With Americans living longer, there’s growing interest in the concept of aging in place—that is, staying in our own homes for as long as possible. Fortunately, we can look to the senior housing industry, which has built hundreds of retirement communities across the country, for ways to design single-family homes to accomplish this goal. This week, the American Association for Homes and Services for the Aging met in Los Angeles and showcased many new and exciting products in its 2010 Idea House. Though geared primarily for large campuses such as nursing homes and assisted-living facilities, most of the features on display could be adapted for use in private homes. The Idea House—designed by associate Eric Krull, interior designer Melinda Avila-Torio and landscape architect Jake Friend, all of THW Design in Atlanta—brought together a cross-section of the latest in technology, furnishings, fabrics, finishes and outdoor amenities aimed at improving the quality of senior life. Here’s a look at some of the best innovations.
Kitchens designed for seniors in wheelchairs wisely eliminate base cabinets and drawers under cooktops and raise toekicks to 8½ inches all around so that burner controls and work surfaces can be reached more easily. For seniors who can walk, slip-resistant floor coverings such as EarthWerks’ subtly textured vinyl and plank flooring help prevent falls while providing the warm look of natural stone and wood. For more information, see Earthwerks.
Pressalit Care electric lifts, distributed by New England Medical Systems, adjust countertops from 24 inches to 38 inches above the finished floor to accommodate people of different heights and capabilities in the same household. Wall cabinets also can be outfitted with the motorized lifts for better access. A safety device prevents counters and cabinets from being lowered too far and possibly injuring legs or kitchen equipment. For more information, see Pressalit Care and New England Medical Systems.
Anyone who’s ever accidentally burned dinner will appreciate the CookStop wireless system from Home for Life Solutions, which reduces the risk of fires caused by unattended electric stoves and cooktops. A motion detector turns off all heating elements if no movement is spotted in the kitchen within a specified period of time. The programmable device can be connected to Tunstall’s Caresse+ monitoring system to alert remote caregivers and family members about a potential emergency. For more information, see CookStop, Home For Life Solutions, and Tunstall.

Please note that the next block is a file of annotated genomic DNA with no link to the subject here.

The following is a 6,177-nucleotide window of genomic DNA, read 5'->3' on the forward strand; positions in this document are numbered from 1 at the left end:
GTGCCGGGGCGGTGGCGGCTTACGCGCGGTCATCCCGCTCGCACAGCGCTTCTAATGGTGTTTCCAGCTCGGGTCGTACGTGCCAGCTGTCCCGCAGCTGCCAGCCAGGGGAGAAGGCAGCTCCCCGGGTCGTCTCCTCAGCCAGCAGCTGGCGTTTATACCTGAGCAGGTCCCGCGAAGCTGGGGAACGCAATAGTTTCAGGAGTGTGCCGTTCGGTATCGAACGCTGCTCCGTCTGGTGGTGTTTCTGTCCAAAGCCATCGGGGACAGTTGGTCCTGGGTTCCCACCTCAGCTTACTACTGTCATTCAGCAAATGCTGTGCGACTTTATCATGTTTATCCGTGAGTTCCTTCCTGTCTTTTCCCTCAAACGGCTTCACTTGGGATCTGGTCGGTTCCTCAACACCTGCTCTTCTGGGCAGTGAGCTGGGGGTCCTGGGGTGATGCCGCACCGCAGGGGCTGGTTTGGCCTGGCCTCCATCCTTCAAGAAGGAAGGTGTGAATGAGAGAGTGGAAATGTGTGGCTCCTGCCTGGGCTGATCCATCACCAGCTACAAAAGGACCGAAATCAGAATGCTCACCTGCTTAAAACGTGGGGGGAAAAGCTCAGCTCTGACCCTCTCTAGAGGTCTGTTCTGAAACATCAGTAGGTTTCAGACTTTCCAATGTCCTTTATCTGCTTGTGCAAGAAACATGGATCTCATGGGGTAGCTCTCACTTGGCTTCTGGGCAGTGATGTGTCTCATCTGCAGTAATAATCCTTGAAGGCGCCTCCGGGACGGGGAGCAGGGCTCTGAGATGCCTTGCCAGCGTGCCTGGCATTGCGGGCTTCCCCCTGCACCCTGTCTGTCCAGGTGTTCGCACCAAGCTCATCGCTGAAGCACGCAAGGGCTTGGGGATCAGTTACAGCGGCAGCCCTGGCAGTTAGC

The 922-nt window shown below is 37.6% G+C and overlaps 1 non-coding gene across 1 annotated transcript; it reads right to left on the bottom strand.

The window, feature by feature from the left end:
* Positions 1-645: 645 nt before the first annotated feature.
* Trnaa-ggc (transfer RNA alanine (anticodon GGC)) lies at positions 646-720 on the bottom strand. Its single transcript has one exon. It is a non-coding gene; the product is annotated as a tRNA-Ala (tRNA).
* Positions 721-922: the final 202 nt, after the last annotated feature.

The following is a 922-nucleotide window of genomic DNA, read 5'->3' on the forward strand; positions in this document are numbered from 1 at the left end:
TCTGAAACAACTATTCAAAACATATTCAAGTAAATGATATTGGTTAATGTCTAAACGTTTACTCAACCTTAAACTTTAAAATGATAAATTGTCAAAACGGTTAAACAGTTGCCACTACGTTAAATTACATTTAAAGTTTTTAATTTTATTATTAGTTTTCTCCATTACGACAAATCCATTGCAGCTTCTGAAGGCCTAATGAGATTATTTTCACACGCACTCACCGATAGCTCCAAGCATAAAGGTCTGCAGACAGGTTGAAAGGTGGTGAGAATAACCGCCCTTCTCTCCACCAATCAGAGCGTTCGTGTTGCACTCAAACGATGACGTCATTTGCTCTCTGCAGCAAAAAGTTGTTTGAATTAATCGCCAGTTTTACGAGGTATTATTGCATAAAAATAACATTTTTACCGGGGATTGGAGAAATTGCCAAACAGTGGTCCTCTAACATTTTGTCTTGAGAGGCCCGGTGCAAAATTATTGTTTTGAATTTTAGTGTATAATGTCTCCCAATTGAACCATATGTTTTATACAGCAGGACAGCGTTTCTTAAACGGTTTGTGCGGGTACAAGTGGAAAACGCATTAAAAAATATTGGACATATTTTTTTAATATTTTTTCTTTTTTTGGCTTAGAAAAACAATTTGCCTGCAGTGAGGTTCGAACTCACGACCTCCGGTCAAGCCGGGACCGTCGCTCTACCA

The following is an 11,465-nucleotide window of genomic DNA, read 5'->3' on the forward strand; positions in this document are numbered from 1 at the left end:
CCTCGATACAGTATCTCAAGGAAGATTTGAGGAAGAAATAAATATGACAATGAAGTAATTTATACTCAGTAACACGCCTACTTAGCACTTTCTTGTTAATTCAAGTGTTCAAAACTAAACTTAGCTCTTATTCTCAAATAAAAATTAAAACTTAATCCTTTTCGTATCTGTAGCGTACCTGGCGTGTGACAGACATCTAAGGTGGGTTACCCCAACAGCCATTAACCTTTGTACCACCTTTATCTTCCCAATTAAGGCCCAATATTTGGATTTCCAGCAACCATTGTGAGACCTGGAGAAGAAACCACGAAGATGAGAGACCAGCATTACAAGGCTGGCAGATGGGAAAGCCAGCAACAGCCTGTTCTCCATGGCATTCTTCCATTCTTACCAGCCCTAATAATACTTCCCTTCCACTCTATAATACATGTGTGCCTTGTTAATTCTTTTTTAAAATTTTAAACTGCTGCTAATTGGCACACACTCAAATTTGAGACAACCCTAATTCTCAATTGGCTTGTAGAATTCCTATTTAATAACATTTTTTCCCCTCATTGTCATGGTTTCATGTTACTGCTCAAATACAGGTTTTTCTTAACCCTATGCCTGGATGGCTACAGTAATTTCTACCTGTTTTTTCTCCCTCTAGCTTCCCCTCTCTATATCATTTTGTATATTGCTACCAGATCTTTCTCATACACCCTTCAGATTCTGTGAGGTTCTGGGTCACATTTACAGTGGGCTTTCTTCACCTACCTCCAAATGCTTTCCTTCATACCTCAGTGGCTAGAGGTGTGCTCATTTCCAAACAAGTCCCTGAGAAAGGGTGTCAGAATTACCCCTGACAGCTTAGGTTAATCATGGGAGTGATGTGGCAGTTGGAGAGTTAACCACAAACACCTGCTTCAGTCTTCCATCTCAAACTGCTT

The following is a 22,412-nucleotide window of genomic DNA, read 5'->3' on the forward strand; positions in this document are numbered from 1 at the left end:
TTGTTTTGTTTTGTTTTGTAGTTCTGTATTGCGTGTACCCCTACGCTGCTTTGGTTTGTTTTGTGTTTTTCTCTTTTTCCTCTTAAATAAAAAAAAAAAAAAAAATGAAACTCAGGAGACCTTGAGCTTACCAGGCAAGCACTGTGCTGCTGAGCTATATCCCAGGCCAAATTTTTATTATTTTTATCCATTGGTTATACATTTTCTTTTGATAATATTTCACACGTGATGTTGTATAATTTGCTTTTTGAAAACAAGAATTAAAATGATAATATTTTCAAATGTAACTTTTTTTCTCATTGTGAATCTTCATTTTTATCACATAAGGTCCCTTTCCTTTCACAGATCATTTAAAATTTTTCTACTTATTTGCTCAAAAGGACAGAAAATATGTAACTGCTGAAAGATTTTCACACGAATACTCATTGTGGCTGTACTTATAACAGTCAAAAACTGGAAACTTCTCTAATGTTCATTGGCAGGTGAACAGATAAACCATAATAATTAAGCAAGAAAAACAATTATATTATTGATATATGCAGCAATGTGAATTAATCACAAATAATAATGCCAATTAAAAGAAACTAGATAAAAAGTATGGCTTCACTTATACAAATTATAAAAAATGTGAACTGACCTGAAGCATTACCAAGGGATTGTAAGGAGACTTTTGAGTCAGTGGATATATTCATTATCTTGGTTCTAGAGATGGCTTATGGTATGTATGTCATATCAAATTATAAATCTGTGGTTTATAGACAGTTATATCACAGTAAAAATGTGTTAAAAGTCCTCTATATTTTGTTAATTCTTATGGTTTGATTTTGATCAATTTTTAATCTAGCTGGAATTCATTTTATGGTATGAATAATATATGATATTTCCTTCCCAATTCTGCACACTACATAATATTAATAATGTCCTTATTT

Carpet tiles by InterfaceFLOR, the commercial counterpart to FLOR, offer floor coverings that are easy to install, clean and change. Made of recycled materials, the solution-dyed, fade-resistant nylon tiles are low-pile to reduce the risk of tripping. They’re also impervious to moisture and treated with an antimicrobial preservative to limit staining, odors and mold. For use under carpet or vinyl flooring, a SATECH rubber mat adds extra cushion to minimize the impact of falls that could result in broken bones. For more information, see Interface Flor and Satech.
As the computer company’s name, It’s Never 2 Late, implies, seniors are never too old to jump on the technology bandwagon. The in2L system employs large, easy-to-read touch-screen symbols, enabling people to surf the Internet and follow current events, favorite sports teams and other interests online. The system also demystifies e-mail and webcams. For more information, see It's Never 2 Late.
The families of seniors who live alone can stay in touch with WellAWARE and BeClose monitoring systems that rely on unobtrusive passive sensors placed on beds, chairs, walls, windows and doorways to track sleep cycles, daily activity patterns and home security. If, for example, somebody is going to the bathroom more frequently than normal or a window is left open, sensors can notify doctors and caregivers to intervene before a health or safety problem arises. For more information, see WellAWARE Systems and BeClose.